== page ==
It’s not much of a week for festivals, but New Czech Films comes back for two more days on Wednesday and Thursday. And then there’s:
Charlie Chaplin Days, downtown Niles (including the Niles Essanay Silent Film Museum), Saturday & Sunday, 11:00am – 4:30. Charlie Chaplin spent a year making movies in Niles (now part of Fremont), and the town is celebrating. Both days, the Museum will screen a selection of Niles-shot Chaplin shorts, plus a 1974 documentary called "The Movies Go West." On Saturday, they’ll also screen a 1964 TV documentary, When the Movies Came from Niles, and, in the evening, Chaplin’s first feature, The Kid (with Bruce Loeb at the piano). Sunday will include a lookalike contest and a pie fight. Both days you can enjoy carnival games and the steam train.
A+ Grand Illusion, Castro, Friday through Sunday. I can’t believe that this is the first time that Jean Renoir’s masterpiece has played the Bay Area since I began writing this blog! Set in a POW camp during World War I (and made two years before WW2), Grand Illusion sets the conflicts of nationality and class against the healing power of our common humanity. The French prisoners and their German guards try their best to be civilized in a world where civilization is not allowed. Jean Gabin stars as a French officer of common stock, but you’ll likely remember Erich von Stroheim as an aristocratic German facing the end of his way of life. The original negative was discovered and the film restored in the 1990s, but the new restoration is supposed to beat even that.
B The Intouchables, Embarcadero Center Cinema, opens Friday. I really can’t complain about France’s latest big commercial hit. As you’d expect, it’s a crowd pleaser. Based on a true story, it follows the thorny but eventually healing friendship between a wealthy paraplegic and the African immigrant hired as his caregiver. Of course it’s a box office bonanza–the movie is funny, heartwarming, and celebrates life, it stars two men of exceptional talent and charisma, and it’s as carefully designed as a well-made clock. But it’s also just as predictable. Read my full review.
A+ Red River, Stanford, Friday through Sunday. John Wayne gives one of his best performances, showing us the villain in the hero and the hero in the villain as the Captain Bligh figure in this western variation on Mutiny on the Bounty. The character starts out as your classic Wayne hero—strong, stubborn, a man of his word who is quick with a gun. But these traits prove his moral undoing as he leads others on a dangerous cattle drive. To make matters worse, it’s his adopted son (Montgomery Clift in his first major role) who leads the rebellion. David Thomson will introduce Saturday’s 7:30 screening. On a Howard Hawks double bill with O. Henry’s Full House, which I haven’t seen.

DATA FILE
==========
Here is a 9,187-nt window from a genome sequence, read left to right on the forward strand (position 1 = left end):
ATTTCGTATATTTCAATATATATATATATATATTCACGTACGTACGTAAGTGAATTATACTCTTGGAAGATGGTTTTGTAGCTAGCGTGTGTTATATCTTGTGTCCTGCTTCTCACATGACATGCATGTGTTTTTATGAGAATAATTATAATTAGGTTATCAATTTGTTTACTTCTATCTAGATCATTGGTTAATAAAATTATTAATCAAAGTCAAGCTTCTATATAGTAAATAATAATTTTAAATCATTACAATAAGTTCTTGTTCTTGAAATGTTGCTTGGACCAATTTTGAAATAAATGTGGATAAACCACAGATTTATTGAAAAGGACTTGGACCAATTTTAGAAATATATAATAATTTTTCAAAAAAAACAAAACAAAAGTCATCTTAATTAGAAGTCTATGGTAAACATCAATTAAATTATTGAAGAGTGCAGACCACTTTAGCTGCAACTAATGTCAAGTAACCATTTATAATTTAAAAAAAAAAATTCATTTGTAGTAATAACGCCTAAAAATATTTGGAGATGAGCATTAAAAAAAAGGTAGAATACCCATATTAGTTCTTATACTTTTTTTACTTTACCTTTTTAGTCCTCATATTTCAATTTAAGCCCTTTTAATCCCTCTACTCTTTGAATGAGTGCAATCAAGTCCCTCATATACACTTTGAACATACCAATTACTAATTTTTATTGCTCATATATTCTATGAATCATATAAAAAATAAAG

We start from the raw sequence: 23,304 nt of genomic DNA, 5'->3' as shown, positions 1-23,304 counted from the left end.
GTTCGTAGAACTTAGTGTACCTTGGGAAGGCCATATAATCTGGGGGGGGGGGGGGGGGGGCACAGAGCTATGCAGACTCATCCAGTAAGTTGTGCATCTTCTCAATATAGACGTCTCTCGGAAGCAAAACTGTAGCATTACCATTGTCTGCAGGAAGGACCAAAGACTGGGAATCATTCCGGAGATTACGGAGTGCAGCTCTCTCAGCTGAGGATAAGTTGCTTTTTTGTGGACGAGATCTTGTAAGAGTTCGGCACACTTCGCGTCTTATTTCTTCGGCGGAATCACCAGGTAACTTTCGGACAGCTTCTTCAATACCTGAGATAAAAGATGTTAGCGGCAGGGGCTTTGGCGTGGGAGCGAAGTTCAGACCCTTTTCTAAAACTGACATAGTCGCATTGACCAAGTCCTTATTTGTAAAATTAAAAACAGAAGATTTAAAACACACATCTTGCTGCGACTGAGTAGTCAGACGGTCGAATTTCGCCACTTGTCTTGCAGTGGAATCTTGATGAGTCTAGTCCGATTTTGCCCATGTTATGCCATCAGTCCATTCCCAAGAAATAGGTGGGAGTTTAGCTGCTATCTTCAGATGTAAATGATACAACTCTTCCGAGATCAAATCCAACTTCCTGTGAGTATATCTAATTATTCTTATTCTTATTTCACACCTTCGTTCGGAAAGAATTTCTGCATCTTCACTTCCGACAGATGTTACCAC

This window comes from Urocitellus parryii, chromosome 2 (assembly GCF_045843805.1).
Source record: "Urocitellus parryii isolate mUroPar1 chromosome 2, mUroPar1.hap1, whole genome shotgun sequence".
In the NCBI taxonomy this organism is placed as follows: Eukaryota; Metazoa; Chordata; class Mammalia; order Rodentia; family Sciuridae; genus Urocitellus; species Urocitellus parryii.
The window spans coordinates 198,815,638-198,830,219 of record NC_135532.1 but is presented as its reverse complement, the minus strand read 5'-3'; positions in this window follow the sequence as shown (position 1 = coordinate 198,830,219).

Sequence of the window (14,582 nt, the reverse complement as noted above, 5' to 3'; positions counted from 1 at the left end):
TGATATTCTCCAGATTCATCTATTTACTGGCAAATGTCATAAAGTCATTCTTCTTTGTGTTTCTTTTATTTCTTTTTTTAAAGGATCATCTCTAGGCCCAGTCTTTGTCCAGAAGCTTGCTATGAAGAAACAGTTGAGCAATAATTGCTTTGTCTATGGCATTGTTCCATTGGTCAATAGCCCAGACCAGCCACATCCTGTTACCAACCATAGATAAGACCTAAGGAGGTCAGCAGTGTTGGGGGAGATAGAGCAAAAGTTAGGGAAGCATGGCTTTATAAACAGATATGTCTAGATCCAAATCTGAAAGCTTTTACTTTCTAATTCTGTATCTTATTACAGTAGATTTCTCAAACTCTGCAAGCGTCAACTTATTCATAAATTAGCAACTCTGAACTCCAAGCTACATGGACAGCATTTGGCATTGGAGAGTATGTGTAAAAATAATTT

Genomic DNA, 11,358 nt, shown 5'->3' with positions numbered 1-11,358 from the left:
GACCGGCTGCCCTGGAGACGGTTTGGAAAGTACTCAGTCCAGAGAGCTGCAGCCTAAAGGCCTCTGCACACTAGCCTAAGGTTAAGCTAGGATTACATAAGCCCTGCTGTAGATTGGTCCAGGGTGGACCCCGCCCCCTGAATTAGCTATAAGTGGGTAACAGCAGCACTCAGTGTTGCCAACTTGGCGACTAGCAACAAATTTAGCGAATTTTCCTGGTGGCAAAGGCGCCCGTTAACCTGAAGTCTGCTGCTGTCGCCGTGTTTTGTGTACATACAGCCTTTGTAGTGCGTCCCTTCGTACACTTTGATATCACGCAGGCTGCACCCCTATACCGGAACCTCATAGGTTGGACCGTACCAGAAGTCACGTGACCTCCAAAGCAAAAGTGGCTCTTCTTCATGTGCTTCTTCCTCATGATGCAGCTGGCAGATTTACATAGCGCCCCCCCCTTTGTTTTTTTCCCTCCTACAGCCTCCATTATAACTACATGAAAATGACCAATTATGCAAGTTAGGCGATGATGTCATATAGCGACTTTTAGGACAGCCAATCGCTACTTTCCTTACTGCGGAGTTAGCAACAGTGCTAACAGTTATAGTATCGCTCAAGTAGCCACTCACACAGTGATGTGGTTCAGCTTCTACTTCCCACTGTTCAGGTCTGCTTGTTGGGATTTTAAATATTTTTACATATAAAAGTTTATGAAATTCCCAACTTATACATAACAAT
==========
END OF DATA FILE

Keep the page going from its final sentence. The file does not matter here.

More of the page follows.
A- Titanic, Castro, Wednesday and Thursday. It went insanely over budget, then went on to become the most successful film of its time, thanks largely to teenage girls who couldn’t get enough of Leonardo DiCaprio. No wonder so many cinephiles hate Titanic. Too bad for them. This is big, broad, rousing entertainment told on an epic scale, and worth every minute of its long running time. Writer/director James Cameron perfectly balances intimate melodrama of a doomed love with the big adventure of a doomed ship, giving us romance, class warfare, history, tragedy, suspense, sex, and plenty of special effects. Unfortunately, almost 15 years after its original release, he also gave it 3D. I’d rather watch it flat, but that’s not how the Castro will show it. Maybe next time.
A- Live Theater on the Big Screen: Frankenstein, Kabuki, Saturday through Monday. Finally, something directed by Danny Boyle that I actually liked! Playwright Nick Dear starts his adaptation with the monster’s lonely birth, putting the focus on the creature. This poor child-man’s journey, and his inevitable clash with his arrogant creator, make up the heart of the play. A lot of philosophy and religion get discussed, but it never feels forced. In Saturday’s screening, Jonny Lee Miller plays the monster and Benedict Cumberbatch plays Frankenstein. Sunday and Monday, they switch roles (I saw it with Cumberbatch as the monster). For more on this, see Live Theater on the Big Screen and Frankenstein.
B- The Crowd Roars, Stanford, Wednesday and Thursday. James Cagney plays a champion race car driver with a girlfriend (Ann Dvorak) who–for some unexplained reason–he doesn’t want to introduce to his family. That’s bad to begin with, but worse when he brings his kid brother (the extremely innocent-looking Eric Linden) into the business. The characters and relationships seem silly and plot-driven. This is the sort of picture where, early on, a sidekick kisses a pair of baby shoes and puts them in his car before a race. No way that guy will live to the fadeout. Despite the name cast and director (Howard Hawks), The Crowd Roars feels like a B movie–quick-paced, witty, and over in 85 minutes. I enjoyed it the way I enjoy Bs–with lowered expectations. You can read more on this movie here. On a double bill with a very late Hawks movie, Red Line 7000, which will be screened in 16mm.